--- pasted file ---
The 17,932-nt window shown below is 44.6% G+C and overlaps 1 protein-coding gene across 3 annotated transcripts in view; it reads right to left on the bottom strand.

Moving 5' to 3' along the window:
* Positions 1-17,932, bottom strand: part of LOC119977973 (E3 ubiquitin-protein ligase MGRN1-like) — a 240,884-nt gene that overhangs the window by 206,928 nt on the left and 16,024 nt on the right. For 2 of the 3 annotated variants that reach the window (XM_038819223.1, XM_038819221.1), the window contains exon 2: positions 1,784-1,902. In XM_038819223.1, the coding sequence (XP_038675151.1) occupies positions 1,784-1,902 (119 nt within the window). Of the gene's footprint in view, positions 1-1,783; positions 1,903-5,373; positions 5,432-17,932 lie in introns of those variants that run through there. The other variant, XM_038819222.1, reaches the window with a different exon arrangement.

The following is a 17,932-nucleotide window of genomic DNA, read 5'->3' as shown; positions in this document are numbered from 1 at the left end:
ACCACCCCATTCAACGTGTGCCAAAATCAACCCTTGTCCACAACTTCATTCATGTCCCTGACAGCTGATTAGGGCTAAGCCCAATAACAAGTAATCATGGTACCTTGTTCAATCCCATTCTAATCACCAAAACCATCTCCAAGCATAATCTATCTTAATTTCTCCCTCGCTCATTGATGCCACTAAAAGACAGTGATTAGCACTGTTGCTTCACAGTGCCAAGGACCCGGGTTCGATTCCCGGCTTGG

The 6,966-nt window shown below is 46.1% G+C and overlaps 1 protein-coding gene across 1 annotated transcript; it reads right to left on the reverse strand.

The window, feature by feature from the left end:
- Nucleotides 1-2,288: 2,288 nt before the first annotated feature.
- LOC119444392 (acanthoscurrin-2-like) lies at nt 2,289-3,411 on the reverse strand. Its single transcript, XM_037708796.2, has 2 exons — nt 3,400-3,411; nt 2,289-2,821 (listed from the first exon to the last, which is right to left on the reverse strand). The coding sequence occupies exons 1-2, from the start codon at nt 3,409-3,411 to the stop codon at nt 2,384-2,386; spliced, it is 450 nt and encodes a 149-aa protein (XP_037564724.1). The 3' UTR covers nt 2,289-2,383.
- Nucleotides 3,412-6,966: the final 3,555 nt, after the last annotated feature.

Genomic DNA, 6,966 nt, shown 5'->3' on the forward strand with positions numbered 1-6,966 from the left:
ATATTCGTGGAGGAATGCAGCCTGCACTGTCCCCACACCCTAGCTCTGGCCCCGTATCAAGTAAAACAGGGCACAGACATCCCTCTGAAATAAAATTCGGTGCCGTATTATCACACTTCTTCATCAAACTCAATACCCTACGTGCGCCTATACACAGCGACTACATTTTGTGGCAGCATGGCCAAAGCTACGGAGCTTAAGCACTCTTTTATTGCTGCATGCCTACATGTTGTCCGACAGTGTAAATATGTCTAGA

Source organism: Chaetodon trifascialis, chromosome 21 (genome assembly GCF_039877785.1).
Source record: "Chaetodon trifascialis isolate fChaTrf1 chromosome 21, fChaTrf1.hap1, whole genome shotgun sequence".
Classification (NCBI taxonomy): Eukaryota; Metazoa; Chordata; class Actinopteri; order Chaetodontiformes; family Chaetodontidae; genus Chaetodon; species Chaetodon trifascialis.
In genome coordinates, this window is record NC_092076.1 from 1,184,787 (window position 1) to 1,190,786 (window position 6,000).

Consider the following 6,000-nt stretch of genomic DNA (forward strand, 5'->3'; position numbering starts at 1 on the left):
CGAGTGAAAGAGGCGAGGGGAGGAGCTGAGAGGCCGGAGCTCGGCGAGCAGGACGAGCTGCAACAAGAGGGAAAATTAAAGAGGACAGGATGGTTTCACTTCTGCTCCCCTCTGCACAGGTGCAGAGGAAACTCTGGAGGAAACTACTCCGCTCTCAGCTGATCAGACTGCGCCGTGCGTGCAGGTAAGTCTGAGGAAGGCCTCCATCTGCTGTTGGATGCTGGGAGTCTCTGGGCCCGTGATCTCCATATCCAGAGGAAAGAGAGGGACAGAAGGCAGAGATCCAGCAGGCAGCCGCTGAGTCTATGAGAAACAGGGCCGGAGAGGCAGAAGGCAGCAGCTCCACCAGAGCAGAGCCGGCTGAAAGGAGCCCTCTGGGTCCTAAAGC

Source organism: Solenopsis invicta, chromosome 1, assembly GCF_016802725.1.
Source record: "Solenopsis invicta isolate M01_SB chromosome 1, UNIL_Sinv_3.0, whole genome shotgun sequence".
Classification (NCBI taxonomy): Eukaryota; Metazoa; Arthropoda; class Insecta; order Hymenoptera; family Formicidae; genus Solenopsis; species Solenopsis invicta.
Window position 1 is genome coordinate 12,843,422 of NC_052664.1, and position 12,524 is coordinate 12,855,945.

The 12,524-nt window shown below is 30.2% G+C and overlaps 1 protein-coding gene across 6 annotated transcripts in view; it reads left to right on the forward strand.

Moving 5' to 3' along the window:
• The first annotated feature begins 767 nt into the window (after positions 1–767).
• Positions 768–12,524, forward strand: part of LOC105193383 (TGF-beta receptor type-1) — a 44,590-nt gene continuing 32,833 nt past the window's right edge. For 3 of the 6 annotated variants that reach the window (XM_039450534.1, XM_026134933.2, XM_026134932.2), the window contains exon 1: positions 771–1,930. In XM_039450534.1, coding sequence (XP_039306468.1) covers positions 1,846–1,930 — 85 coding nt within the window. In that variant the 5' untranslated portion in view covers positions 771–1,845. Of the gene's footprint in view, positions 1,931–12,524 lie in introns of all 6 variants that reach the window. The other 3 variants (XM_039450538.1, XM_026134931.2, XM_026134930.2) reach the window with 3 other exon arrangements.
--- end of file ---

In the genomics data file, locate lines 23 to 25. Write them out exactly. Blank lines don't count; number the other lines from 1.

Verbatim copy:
The 12,524-nt window shown below is 30.2% G+C and overlaps 1 protein-coding gene across 6 annotated transcripts in view; it reads left to right on the forward strand.

Moving 5' to 3' along the window:
• The first annotated feature begins 767 nt into the window (after positions 1–767).